While this is beneficial, it could also be a disadvantage, as the taxpayer and her spouse agreed to be held jointly liable for any taxes, penalties, and interest due on their joint returns. This still stands, even if a divorce decree states that her former spouse will be responsible for all taxes. It also stands if there is some other agreement between the taxpayer and her spouse.
The taxpayer should be aware of her options, as there are ways that can protect both the taxpayer and the spouse from the mistakes of either individuals. If the taxpayer realizes that the IRS is trying to collect on any taxes that were actually incurred as a joint partnership, she may qualify for one of the following tax relief strategies:
Innocent Spouse Relief – This kind of relief is available to the taxpayer if she finds there is an understatement of taxes or may be a deficiency on a tax return due to erroneous items that her former or current spouse submitted. A deficiency would then result when the IRS sees an additional liability on the taxpayer’s unreported income or disallowed deductions. The taxpayer must show that when the original tax return was filed and signed, she had no prior knowledge that the understatement of tax actually existed. The IRS will review the taxpayer’s circumstances and the facts surrounding her case to assess if it was an unfair ruling against her.
Separation of Liability – This is also available to the taxpayer if an understatement of tax or a deficiency on a tax return has occurred. The taxpayer may be allowed relief from the liability of the understatement of tax if it is separated. For the taxpayer to qualify for this relief, she has to be divorced from her spouse, legally separated, or living apart from her spouse or former spouse for 12 months prior to the filing of the relief request.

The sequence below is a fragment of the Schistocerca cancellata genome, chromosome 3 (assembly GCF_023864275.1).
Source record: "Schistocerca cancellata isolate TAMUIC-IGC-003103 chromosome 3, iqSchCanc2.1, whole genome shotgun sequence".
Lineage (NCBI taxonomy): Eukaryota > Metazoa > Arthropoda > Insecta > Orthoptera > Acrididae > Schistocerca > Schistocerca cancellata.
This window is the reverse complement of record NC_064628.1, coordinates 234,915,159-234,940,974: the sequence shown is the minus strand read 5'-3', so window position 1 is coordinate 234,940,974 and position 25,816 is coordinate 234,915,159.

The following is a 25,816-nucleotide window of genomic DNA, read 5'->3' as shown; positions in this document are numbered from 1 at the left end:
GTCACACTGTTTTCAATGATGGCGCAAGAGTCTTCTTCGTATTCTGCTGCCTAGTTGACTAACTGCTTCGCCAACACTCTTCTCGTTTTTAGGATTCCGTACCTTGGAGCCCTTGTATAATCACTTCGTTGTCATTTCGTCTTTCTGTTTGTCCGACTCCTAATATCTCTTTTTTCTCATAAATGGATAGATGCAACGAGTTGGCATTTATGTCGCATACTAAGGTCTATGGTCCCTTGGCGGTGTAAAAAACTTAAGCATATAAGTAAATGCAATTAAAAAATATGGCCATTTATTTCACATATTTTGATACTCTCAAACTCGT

Equitable Relief – The taxpayer may not qualify for the Separation of Liability Relief or the Innocent Spouse Relief. If this is the case, she can request Equitable Relief. In this case, the IRS can determine that the taxpayer cannot be held accountable for the understatement or underpayment of the tax. To do this, the IRS will assess the taxpayer’s situation and all of her circumstances. This is usually granted to the taxpayer if she genuinely believed that her former spouse would actually pay off the tax on the joint tax return, though he did not do so.
As part of their ongoing investigations, the IRS has to contact the taxpayer’s spouse or former spouse. This is to allow the spouse of the taxpayer to give any information required to assist in their inquiries. However, the taxpayer’s privacy will never be infringed. If the taxpayer is a victim of domestic abuse and she is afraid that the filing of a request for relief will result in abuse from her spouse or former spouse, the IRS has to act accordingly, treating the case with sensitivity. The taxpayer’s unfortunate circumstances will never result in special treatment, but it can help her gain relief as the IRS takes everything into consideration.
If the taxpayer needs more information on any Innocent Spouse provisions, we can assist her with a free and confidential consultation to help her. We can negotiate relief and help with any former or current spouse’s tax deficits. Our expert and highly qualified team of tax lawyers and enrolled agents will strive to help the taxpayer in any way.
For more information, call us today at 1.888.321.8812. It will be the Best Decision You Make Today!